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Tips For Traveling With Children

It is that time of the year again: Holiday Season! Time to cook the turkeys, put up the tree, and travel to see friends and family. I don’t know how you feel but traveling can sometimes be a pain all by yourself.  Just think about traveling with your little ones. Do not fear. We will provide you will some helpful hints and tips to help you travel with your precious ones as smoothly as possible.

  1. Prepare – Traveling can be stressful by itself so make sure you do the preparatory work needed to keep stress levels down. Make a list of everything you must pack so that you do not miss anything. Have everything packed and ready to go as much as you can two nights before the date of departure. This way, the night of you and your family can have a great night of sleep. Make sure you are aware of the travel guidelines for the method of which you will be traveling. For example, if you are taking a flight, know the luggage rules for you and your children so that you do not incur any extra fees or encounter any unnecessary problems the day of. 
  2. Book Ahead – Try to book as well in advance as possible so that you do not have a rush. This will also be a way to keep your kids excited about traveling and keep them being fearful. Get them involved with the process and they may be more excited than you about your trip. If you are sending your child to travel alone and they have a layover, try to have the layover in a city/state where you have friends or family. This way if their flight is delayed there are familiar people you and they can depend on.
  3. Do Not Rush – Arrive at the airport, bus stop, or train station early. Allow plenty of time for clearances. The less rushed everyone is the more fun you all will have. This gives you and your kids time to sight-see and take in the adventure you are about to be on. Take a lot of pictures! The more exciting you make it, the more your kids will enjoy the experience.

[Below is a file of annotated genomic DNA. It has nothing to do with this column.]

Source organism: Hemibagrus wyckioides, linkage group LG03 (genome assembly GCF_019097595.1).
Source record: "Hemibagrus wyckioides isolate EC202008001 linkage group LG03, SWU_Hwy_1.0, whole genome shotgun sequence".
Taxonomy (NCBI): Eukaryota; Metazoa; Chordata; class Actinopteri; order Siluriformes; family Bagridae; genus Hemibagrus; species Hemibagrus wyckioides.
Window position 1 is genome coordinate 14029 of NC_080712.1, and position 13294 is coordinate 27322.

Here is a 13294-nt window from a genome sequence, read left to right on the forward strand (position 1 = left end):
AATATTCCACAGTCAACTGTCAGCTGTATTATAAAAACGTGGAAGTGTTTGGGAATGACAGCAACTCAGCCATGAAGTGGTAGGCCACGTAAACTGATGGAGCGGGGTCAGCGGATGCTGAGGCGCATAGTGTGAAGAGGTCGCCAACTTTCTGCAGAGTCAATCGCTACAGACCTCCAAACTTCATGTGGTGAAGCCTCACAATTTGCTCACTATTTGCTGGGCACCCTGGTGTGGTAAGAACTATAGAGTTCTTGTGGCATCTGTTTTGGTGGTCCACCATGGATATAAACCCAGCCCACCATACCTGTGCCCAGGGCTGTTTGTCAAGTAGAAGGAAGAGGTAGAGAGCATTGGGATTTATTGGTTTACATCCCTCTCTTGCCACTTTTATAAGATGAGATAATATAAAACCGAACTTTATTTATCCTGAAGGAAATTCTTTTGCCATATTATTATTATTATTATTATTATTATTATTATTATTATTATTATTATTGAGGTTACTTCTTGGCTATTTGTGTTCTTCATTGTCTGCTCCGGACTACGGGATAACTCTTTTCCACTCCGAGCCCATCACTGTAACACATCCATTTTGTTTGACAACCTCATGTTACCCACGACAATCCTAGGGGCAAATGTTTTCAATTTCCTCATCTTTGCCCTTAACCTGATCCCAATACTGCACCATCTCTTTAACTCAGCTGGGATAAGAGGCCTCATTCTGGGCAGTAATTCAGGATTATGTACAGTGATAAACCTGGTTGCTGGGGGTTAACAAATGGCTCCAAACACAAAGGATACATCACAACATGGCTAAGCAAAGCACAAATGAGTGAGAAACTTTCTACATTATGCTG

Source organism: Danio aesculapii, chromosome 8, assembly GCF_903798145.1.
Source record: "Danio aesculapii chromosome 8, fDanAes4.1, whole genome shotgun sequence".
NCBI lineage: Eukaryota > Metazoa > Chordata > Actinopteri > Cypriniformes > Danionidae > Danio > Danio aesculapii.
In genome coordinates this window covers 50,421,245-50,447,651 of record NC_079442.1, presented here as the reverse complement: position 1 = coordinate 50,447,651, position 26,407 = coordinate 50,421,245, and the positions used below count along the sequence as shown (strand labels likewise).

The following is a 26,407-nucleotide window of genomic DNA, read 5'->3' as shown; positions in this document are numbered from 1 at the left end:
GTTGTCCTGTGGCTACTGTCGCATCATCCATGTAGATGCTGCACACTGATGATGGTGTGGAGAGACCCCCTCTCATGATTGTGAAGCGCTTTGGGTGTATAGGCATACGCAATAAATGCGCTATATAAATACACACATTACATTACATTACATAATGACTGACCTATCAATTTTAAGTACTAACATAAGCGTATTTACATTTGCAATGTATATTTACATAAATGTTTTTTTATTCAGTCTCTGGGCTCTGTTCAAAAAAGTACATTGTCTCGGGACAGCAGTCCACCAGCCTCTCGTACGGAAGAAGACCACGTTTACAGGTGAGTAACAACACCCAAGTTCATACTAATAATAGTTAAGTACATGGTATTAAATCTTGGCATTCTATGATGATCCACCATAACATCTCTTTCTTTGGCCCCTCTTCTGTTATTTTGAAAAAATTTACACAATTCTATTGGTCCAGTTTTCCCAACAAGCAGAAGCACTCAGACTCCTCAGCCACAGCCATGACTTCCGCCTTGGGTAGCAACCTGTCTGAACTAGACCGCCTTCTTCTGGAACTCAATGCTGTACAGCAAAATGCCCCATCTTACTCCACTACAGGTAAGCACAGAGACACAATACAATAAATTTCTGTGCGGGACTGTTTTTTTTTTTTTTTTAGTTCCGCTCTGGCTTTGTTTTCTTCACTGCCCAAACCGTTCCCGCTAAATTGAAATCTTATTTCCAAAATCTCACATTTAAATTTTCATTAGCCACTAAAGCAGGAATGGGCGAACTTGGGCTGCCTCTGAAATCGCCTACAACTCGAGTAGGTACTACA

4. Bring Snacks – With flights there are certain food restrictions but with the train or bus they are more lenient. Research the restrictions and make sure that you have plenty for your kids to eat without being in excess. Everyone can get a little crabby when they are hungry and this way you can avoid many meltdowns and temper tantrums. Try to avoid sweets. 
  5. Prepare For Emergencies – Do not expect emergencies, but prepare for them. Try to keep a first aid kit in your carry on luggage so that you are prepared for any bumps and bruises on your journey. If you are traveling with infants and/or toddlers, pack plenty of diapers, baby wipes, pampers, underwear, and socks. Have bug spray, hand sanitizer, and antibacterial wipes. Make sure you do not forget any medicine your kids need.
  6. Have All Identification Ready – Have all I.D.’s and Passports ready and organized. You do not want to forget anything at home and miss a flight. Before you leave on your trip make sure that they are all updated. Children’s passports expire every 5 years and you don’t want to figure that out when you are going through security clearances to an international flight.
  7. Locate Bathrooms – Locate bathrooms in the airport, the train, and at all stops. You have children and frequent potty breaks are much better than accidents with sticky and wet clothing. 
  8. Bring Entertainment – Bring books and toys for your children while you travel. There are small coloring books, puzzles, and crafts that are perfect for traveling. Also there are a plethora of child-friendly apps that you can download on your tablet and phone that can keep your child happy. When going through clearances, tell your child that everything must be x-rayed and that they will get their toys and entertainment back after they get cleared. Communicating this to your child is key so you do not have a melt down because of a favorite teddy bear needing to go through the machine.
  9. Know Your Location Climate – We who live in Michigan are prepared for most weather changes. One day it is snowing and the next day it is raining with tornadoes. It still is very important to be prepared when traveling and knowing what is happening in other places. You do not want to arrive someplace needing a thick coat because it is snowing when you only packed t-shirts.
  10. Know Your Liquids – When traveling by plane there are liquid restrictions. Some liquids that are allowed with your carry on beyond the normal limit are baby formula, baby food, breast milk and medications. Tell the transportation security in advance that you are carrying these items so that you will clear quicker and go through more smoothly.